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The Seahawk

By: Rafael Sabatini

Excerpt: THE HUCKSTER. Sir Oliver Tressilian sat at his ease in the lofty dining?room of the handsome house of Penarrow, which he owed to the enterprise of his father of lamented and lamentable memory and to the skill and invention of an Italian engineer named Bagnolo who had come to England half a century ago as one of the assistants of the famous Torrigiani. This house of such a startlingly singular and Italianate grace for so remote a corner of Cornwall deserves, toge...

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Ten Great Events in History

By: James Johnson

Preface: Patriotism, or love of country, is one of the tests of nobility of character. No great man ever lived that was not a patriot in the highest and truest sense. From the earliest times, the sentiment of patriotism has been aroused in the hearts of men by the narrative of heroic deeds inspired by love of country and love of liberty. This truth furnishes the key to the arrangement and method of the present work. The ten epochs treated are those that have been potenti...

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Of the Parties of Great Britain

By: David Hume

Excerpt: WERE the BRITISH government proposed as a subject of speculation, one would immediately perceive in it a source of division and party, which it would be almost impossible for it, under any administration, to avoid. The just balance between the republican and monarchical part of our constitution is really, in itself, so extremely delicate and uncertain, that, when joined to men?s passions and prejudices, it is impossible but different opinions must arise concerni...

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A Doc Savage Adventure : Land of Always-Night

By: Kenneth Robeson

Two weird figures came running in the white fog. Their queer garments flapped like the sheets of ghosts. Runners of the jungle should not have been so dressed. The togalike attire was pulled above bony knees, but the garments were hampering. Any white man who had been in Abyssinia would have identified these sheets as the chamma. This was distinctive of royal or official rank. These grotesquely clad runners were far south of Abyssinia. They were now below the great Tavet...

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Flame and Shadow

By: Sara Teasdale

What do I care, in the dreams and the languor of spring, / That my songs do not show me at all? / For they are a fragrance, and I am a flint and a fire, / I am an answer, they are only a call. / But what do I care, for love will be over so soon, / Let my heart have its say and my mind stand idly by, / For my mind is proud and strong enough to be silent, / It is my heart that makes my songs, not I.

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A Discourse on Political Economy

By: Jean Jacques Rousseau

Preface: The word Economy, or OEconomy, is derived from oikos, a house, and vomos, law, and meant originally only the wise and legitimate government of the house for the common good of the whole family. The meaning of the term was then extended to the government of that great family, the State. To distinguish these two senses of the word, the latter is called general or political economy, and the former domestic or particular economy. The first only is discussed in the p...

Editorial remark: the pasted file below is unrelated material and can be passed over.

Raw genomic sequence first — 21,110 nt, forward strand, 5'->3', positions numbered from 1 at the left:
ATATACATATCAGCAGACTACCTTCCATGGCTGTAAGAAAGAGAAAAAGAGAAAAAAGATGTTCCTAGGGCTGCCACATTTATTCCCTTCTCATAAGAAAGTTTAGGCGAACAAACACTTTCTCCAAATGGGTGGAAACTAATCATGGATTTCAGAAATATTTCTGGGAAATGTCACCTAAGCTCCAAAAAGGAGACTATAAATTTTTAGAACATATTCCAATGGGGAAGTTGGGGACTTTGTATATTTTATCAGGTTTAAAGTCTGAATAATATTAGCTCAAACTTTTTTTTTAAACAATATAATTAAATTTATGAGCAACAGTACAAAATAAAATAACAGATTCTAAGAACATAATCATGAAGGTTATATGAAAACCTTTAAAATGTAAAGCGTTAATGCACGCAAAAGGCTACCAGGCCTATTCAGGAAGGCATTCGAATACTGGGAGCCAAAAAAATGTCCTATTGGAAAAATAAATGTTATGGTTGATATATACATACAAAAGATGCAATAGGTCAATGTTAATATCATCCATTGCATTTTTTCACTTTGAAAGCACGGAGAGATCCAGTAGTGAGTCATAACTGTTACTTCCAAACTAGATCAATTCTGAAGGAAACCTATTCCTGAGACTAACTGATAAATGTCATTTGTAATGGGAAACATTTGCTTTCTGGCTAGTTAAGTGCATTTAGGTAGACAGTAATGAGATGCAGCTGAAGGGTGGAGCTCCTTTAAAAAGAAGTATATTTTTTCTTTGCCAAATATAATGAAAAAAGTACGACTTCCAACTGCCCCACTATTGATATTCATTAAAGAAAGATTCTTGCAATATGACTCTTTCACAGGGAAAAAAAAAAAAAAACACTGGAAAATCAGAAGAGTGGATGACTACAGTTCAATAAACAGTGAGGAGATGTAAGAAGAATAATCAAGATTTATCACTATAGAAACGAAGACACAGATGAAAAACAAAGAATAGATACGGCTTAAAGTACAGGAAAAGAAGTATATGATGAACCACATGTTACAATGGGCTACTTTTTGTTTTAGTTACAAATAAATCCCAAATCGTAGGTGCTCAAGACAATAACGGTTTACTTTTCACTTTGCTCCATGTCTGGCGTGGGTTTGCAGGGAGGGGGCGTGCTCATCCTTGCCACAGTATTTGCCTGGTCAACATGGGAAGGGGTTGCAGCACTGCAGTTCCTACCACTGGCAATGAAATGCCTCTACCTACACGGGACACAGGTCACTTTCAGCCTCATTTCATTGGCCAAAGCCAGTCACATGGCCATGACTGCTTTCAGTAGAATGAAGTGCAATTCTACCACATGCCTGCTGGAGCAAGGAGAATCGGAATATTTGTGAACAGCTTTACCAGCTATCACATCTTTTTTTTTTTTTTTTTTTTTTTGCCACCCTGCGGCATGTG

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The Heart of Rome

By: Francis Marion Crawford

Excerpt: Chapter One. The Baroness Volterra drove to the Palazzo Conti in the heart of Rome at nine o?clock in the morning, to be sure of finding Donna Clementina at home. She had tried twice to telephone, on the previous afternoon, but the central office had answered that ?the communication was interrupted.? She was very anxious to see Clementina at once, in order to get her support for a new and complicated charity. She only wanted the name, and expected nothing else, ...

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The Altar of the Dead : The Beast in the Jungle; The Birthplace, A...

By: Henry James

HE had a mortal dislike, poor Stransom, to lean anniversaries, and loved them still less when they made a pretence of a figure. Celebrations and suppressions were equally painful to him, and but one of the former found a place in his life. He had kept each year in his own fashion the date of Mary Antrim's death. It would be more to the point perhaps to say that this occasion kept HIM: it kept him at least effectually from doing anything else. It took hold of him again an...

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Death to the Avenger

By: Kenneth Robeson

Excerpt: THE Avenger was on the prowl tonight. Swiftly, the word spread through the slimy alleys and the dark corners of the great city?s underworld. Hard men who flaunted the police and scoffed at the law sought hurried cover as the word reached them. At fly?specked bars, in closed and shuttered rooms, men buzzed in furtive whispers: ?What?s he after? Has anybody got the dope? Who?s The Avenger gunning for?? Those were the questions which flew around on the wings of fear.

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Llana of Gathol

By: Edgar Rice Burroughs

Foreword: LANIKAI is a district, a beach, a Post Office, and a grocery store. It lies on the windward shore of the Island of Oahu. It is a long way from Mars. Its waters are blue and beautiful and calm inside its coral reef, and the trade wind sighing through the fronds of its coconut palms at night might be the murmuring voices of the ghosts of the kings and chieftains who fished in its still waters long before the sea captains brought strange diseases or the missionari...